Farewell to Miltown Malbay

Farewell to Miltown Malbay, a long and sad farewell
The sorrow in my heart today no words of mine can tell
I'm parting from my dear old friends, the scenes I fondly love
May happiness attend them all and blessings from above

A bright and pleasant youth was mine among the good folks there
No kinder hearts can eer be found then those that throb in Clare
And O how crushed and sad I feel, my tears fall down like rain
As I look my last upon the place I'll never see again

From B(?) to the square I often took a stroll
And rambled out the Ennis road (?) was my goal
To play a game of (?) I'll pass the time away
While listening to traditions old and legends of Malbay

And often too I sought Pat Burke's where we had many a spree
Where Garrett Barry with his pipes filled our young hearts with glee
Both young and old up dancing sets upon the kitchen floor
The joy and fun that I had there I never will have more

The sea is gemmed with twinkling stars, the sun shines bright today
The rocky shore is fringed with foam from Spanish Point (?)
The (?) fields go rolling down from B(?) to the sea
O what a soul-entrancing sight is spread out there for me

The Angelus (?) are ringing in the air
Men bare their heads and silently to Mary breathe a prayer
If eer I find this act devout beyond the ocean foam
Twill bring to memory my last days I spent in my old home

Farewell to Miltown Malbay, farewell to one and all
The sights I've seen, the joys I've had I often will recall
For with my heart I love that spot where I was born and nursed
And where upon those sun-kissed flags I crawled around at first


The Irish Exile

I'm sitting on the stile, Mary, where we sat side by side
On that bright May morning long ago when first you were my bride
The corn was springing fresh and green, the lark sang loud and high
And the red was in your lips, Mary, and the love light in your eyes

The place is little changed, Mary, and the day is bright as then
The lark's loud song is in my ear and the corn is green again
But I miss the soft clasp of your hand and your breath warming my cheeks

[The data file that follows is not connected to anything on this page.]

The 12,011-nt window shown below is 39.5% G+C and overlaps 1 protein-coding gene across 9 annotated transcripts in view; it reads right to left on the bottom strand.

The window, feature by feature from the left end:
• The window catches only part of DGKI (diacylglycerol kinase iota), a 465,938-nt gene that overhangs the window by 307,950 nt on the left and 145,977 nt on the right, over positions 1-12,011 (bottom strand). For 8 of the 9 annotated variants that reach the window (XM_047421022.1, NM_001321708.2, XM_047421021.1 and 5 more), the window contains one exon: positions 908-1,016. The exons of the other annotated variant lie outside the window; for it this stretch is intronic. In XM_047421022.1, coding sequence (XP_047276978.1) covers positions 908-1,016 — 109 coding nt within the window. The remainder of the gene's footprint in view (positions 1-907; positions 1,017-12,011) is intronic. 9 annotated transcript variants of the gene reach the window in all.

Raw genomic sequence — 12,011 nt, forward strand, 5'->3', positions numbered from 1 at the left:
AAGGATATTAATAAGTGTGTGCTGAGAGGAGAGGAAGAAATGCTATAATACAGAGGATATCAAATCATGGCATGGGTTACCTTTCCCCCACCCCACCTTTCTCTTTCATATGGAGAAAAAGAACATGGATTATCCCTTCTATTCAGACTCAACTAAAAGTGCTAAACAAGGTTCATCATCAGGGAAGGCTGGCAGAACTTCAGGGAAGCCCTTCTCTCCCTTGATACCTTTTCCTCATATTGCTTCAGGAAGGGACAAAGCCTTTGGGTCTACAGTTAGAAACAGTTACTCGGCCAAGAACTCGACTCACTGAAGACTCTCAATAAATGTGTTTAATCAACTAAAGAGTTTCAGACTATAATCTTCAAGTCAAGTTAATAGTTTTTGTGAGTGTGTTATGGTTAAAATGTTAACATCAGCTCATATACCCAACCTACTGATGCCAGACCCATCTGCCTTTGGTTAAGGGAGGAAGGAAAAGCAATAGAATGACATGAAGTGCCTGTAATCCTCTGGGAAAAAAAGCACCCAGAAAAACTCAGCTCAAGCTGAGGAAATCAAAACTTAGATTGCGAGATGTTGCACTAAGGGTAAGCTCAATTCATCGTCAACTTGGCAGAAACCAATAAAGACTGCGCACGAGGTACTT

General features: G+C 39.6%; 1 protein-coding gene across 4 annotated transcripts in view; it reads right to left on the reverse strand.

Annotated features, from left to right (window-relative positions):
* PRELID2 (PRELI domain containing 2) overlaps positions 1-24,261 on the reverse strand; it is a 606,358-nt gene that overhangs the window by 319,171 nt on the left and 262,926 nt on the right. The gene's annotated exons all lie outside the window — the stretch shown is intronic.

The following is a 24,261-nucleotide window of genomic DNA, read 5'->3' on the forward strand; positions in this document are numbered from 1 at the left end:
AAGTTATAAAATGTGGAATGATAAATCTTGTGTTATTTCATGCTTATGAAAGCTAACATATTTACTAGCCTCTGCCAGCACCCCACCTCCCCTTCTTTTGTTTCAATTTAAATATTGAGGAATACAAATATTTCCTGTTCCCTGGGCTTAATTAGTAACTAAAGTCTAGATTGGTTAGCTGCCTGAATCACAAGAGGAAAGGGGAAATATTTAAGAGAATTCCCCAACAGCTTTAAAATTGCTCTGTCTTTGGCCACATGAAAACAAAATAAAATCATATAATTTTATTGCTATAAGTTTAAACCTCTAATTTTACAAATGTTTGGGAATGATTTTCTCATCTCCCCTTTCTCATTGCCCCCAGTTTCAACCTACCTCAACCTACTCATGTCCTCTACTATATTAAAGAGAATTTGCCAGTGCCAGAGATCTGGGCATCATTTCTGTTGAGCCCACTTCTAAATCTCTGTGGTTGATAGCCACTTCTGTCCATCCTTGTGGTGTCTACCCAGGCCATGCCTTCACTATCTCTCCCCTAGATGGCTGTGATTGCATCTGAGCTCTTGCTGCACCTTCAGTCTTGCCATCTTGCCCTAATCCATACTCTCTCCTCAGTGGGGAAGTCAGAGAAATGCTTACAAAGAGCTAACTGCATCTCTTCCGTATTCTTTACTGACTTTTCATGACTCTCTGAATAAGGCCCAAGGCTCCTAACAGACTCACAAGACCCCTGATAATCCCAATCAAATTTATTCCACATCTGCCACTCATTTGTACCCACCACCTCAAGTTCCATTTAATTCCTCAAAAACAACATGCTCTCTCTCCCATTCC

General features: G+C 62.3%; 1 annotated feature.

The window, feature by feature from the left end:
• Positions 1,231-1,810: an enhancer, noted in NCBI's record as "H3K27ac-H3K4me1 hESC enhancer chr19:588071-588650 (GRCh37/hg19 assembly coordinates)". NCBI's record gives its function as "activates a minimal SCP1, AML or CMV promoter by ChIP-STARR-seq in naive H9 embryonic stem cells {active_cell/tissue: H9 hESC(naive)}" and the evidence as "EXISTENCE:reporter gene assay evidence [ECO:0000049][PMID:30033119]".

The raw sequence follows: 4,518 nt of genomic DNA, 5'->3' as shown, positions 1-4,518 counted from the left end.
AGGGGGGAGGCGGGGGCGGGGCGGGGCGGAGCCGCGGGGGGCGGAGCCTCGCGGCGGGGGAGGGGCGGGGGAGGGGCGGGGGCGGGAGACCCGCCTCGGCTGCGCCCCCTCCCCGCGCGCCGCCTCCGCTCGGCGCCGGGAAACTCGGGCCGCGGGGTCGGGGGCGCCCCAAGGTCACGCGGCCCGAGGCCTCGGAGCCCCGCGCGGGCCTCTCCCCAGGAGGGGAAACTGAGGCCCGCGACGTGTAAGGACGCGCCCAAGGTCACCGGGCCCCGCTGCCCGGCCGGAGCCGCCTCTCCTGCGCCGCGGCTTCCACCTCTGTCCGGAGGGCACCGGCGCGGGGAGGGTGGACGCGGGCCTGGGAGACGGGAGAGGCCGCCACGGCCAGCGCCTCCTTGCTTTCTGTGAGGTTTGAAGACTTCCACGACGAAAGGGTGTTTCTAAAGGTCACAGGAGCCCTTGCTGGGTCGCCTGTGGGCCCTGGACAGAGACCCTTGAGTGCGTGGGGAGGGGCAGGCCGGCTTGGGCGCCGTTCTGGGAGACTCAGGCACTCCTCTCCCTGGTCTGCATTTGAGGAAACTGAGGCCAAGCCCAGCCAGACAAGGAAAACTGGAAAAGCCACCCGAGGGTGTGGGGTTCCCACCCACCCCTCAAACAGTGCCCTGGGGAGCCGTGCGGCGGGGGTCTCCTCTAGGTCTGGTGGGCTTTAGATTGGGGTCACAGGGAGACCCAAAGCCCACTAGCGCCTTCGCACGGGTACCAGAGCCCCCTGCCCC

And I still keep listening for the words you never more will speak

Tis but a step down yonder lane and a little church stands near,
The church where we were wed, Mary, I see the spire from here
But the graveyard lies between, Mary, and my step might break your rest
For I've laid you, darling, down to sleep with your baby in your breast

Yours was the good brave heart, Mary, that still kept hoping on
When the trust in God had left my soul and my arm's strength was gone
There was comfort ever on your lips and a kind look on your brow
I thank you, Mary, for that same, though you can't hear me now

I'm bidding you a long farewell, my Mary kind and true
But I won't forget you, darling, in the land I'm going to
They say there's bread and work for all and the sun shines always there
But I won't forget old Ireland were it fifty times as fair

And often in those grand old woods I will sit and shut my eyes
And my mind will ramble back again to the place where Mary lies
And I think I see that little stile where we sat side by side
In the springing corn and bright May morn when first you were my bride


The Bright Silvery Light of the Moon

Twas down in Killala in the marry month of May
When the roses and the heather was in bloom
A fair lady passed me by and she winked with her right eye
By the bright silvery light of the moon

Twas a case of love at sight, but to us it was delight
We got cuddled up together very soon
We got married straight away in the church at Killala
By the bright silvery light of the moon

But she squandered all my dough, to our home we had to go
O what a place to spend a honeymoon
With no fire in the grate, only looking at the plates
By the bright silvery light of the moon

But when we went to bed it is then I got in dread
For I knew that I was going far too soon
For twas there upon a chair I see her golden hair
By the bright silvery light of the moon

But the worst was yet in store, for when she began to snore
She nearly pulled the blanket round the room
And twas there upon a peg I see her wooden leg
By the bright silvery light of the moon

Now young fellas if you meet a fair lady down the street
Try her well before you plan your honeymoon
Pull her leg and pull her hair and make sure that she's all there
By the bright silvery light of the moon


The Mother

The mother sat still with snow-white hair, so feeble and worn with care
The son at her side in manhood's pride was bonny, tall and fair
So ready at hand, so fleet in foot that his heart was in her mind
That he had forgot the tender care that was still to his mother's right

For the loveless wrong and the cruel word was easy to do and say